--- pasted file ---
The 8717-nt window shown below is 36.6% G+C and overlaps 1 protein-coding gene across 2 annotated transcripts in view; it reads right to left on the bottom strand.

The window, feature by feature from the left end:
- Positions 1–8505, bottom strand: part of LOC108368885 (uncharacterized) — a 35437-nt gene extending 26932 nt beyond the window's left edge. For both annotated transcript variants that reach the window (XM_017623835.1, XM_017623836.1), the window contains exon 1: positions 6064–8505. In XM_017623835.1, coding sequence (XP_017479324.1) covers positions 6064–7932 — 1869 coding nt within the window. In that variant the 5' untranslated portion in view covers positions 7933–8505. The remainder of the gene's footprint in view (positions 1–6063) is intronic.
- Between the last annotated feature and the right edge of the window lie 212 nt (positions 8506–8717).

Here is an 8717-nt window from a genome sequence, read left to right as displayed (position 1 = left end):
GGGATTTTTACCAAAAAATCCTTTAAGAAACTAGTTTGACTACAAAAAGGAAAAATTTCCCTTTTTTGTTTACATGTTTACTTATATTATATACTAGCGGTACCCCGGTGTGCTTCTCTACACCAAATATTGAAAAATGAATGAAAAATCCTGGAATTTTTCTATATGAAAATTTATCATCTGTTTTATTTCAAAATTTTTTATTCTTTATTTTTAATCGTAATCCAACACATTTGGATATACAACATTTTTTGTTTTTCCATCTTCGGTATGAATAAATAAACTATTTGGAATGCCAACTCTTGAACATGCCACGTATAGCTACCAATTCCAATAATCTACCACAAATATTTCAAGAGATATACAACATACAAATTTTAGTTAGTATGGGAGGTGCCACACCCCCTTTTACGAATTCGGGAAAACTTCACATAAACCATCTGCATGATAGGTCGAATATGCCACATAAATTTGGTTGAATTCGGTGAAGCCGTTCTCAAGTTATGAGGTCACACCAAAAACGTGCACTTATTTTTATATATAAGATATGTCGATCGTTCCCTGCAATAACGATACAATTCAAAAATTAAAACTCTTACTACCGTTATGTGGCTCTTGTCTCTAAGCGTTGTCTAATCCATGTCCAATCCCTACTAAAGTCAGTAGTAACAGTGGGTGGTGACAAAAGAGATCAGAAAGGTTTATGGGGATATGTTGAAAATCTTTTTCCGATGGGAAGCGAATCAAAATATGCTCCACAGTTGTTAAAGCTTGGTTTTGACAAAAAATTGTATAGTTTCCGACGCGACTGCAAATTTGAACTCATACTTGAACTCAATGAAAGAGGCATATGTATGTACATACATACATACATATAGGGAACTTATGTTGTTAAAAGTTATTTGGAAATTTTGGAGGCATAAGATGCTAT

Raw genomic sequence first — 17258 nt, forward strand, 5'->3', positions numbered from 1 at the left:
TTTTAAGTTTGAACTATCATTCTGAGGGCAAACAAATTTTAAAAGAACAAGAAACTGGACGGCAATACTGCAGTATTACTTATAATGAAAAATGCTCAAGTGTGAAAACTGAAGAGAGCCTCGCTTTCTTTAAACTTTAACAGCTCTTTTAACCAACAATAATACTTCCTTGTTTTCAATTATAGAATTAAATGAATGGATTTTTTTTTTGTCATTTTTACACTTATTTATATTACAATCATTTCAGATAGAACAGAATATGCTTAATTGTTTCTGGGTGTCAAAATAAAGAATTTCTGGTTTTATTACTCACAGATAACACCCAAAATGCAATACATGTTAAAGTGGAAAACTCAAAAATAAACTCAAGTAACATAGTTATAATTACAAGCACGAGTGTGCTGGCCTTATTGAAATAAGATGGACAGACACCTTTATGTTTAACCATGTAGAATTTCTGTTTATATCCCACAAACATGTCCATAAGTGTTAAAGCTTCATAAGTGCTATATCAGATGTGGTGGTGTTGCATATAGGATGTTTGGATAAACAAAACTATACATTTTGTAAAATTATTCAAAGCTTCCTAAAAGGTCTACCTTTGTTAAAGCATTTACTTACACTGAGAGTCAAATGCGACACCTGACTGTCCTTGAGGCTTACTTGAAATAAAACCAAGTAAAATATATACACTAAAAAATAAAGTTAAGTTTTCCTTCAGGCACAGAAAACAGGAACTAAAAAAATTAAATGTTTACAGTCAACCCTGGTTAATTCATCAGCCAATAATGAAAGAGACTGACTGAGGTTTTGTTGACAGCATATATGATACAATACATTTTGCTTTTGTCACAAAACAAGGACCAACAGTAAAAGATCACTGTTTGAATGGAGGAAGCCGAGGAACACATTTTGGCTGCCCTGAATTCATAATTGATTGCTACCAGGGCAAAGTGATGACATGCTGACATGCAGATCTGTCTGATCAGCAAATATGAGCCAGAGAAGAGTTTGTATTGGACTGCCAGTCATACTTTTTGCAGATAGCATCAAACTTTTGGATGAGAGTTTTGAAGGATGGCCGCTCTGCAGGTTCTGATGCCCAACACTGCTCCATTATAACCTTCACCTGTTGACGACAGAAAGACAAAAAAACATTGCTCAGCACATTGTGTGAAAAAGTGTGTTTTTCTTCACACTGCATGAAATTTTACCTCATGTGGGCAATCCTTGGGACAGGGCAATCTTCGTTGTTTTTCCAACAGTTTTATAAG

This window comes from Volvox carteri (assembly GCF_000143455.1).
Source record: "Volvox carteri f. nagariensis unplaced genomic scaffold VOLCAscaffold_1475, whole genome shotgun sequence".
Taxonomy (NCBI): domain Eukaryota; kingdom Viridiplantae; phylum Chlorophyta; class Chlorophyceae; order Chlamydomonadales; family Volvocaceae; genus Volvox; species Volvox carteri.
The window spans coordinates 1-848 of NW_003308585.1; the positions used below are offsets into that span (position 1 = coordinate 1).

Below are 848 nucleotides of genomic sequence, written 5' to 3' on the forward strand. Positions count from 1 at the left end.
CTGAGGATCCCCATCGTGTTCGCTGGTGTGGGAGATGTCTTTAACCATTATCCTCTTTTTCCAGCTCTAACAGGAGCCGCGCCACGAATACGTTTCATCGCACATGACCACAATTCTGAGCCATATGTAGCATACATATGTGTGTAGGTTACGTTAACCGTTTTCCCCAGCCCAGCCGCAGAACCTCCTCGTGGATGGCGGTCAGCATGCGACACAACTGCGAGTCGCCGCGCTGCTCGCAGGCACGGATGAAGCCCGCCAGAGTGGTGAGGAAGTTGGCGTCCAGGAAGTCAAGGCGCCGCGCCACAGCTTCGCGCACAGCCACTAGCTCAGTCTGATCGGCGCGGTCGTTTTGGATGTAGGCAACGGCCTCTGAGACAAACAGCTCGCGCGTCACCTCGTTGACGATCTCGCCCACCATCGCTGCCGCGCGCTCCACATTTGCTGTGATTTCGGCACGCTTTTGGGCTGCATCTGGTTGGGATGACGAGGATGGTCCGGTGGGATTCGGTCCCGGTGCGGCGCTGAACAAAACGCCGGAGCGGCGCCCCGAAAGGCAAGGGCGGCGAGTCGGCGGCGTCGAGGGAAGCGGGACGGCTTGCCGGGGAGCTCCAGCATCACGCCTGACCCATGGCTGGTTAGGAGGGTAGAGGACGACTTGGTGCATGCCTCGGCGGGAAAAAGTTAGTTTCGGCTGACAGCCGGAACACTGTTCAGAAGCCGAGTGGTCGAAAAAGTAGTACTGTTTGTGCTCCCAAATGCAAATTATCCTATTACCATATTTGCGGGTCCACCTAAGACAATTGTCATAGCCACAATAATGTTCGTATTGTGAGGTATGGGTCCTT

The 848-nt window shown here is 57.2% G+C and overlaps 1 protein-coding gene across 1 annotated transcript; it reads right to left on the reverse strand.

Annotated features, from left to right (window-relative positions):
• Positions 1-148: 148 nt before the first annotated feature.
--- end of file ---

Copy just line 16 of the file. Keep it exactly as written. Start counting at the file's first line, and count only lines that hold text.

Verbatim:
Annotated features, from left to right (window-relative positions):